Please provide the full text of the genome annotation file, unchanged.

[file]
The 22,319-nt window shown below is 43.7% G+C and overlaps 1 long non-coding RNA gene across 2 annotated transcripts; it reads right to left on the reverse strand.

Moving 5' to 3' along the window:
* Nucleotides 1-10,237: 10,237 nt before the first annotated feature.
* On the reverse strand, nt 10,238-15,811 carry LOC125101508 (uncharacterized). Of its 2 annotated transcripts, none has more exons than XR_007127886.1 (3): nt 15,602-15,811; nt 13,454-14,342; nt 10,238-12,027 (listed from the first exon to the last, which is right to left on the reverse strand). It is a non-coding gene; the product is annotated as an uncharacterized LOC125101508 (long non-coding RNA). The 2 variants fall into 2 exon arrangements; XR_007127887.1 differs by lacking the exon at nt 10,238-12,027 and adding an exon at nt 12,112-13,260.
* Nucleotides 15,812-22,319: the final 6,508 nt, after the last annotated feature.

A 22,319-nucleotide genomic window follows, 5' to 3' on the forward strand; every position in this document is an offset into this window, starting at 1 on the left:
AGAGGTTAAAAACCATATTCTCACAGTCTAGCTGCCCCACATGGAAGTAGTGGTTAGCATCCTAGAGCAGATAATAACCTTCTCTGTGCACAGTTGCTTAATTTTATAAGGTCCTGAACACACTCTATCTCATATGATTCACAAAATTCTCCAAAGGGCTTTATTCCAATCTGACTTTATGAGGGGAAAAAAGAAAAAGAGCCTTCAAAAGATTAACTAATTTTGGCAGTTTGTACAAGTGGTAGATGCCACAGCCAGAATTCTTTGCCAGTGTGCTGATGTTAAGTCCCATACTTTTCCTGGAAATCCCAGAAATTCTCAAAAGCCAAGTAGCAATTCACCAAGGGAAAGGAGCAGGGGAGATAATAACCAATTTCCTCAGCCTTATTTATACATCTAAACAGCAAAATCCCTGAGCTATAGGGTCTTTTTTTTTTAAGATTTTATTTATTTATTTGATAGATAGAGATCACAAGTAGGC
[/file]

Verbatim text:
The 22,319-nt window shown below is 43.7% G+C and overlaps 1 long non-coding RNA gene across 2 annotated transcripts; it reads right to left on the reverse strand.

Moving 5' to 3' along the window:
* Nucleotides 1-10,237: 10,237 nt before the first annotated feature.
* On the reverse strand, nt 10,238-15,811 carry LOC125101508 (uncharacterized). Of its 2 annotated transcripts, none has more exons than XR_007127886.1 (3): nt 15,602-15,811; nt 13,454-14,342; nt 10,238-12,027 (listed from the first exon to the last, which is right to left on the reverse strand). It is a non-coding gene; the product is annotated as an uncharacterized LOC125101508 (long non-coding RNA). The 2 variants fall into 2 exon arrangements; XR_007127887.1 differs by lacking the exon at nt 10,238-12,027 and adding an exon at nt 12,112-13,260.
* Nucleotides 15,812-22,319: the final 6,508 nt, after the last annotated feature.

A 22,319-nucleotide genomic window follows, 5' to 3' on the forward strand; every position in this document is an offset into this window, starting at 1 on the left:
AGAGGTTAAAAACCATATTCTCACAGTCTAGCTGCCCCACATGGAAGTAGTGGTTAGCATCCTAGAGCAGATAATAACCTTCTCTGTGCACAGTTGCTTAATTTTATAAGGTCCTGAACACACTCTATCTCATATGATTCACAAAATTCTCCAAAGGGCTTTATTCCAATCTGACTTTATGAGGGGAAAAAAGAAAAAGAGCCTTCAAAAGATTAACTAATTTTGGCAGTTTGTACAAGTGGTAGATGCCACAGCCAGAATTCTTTGCCAGTGTGCTGATGTTAAGTCCCATACTTTTCCTGGAAATCCCAGAAATTCTCAAAAGCCAAGTAGCAATTCACCAAGGGAAAGGAGCAGGGGAGATAATAACCAATTTCCTCAGCCTTATTTATACATCTAAACAGCAAAATCCCTGAGCTATAGGGTCTTTTTTTTTTAAGATTTTATTTATTTATTTGATAGATAGAGATCACAAGTAGGC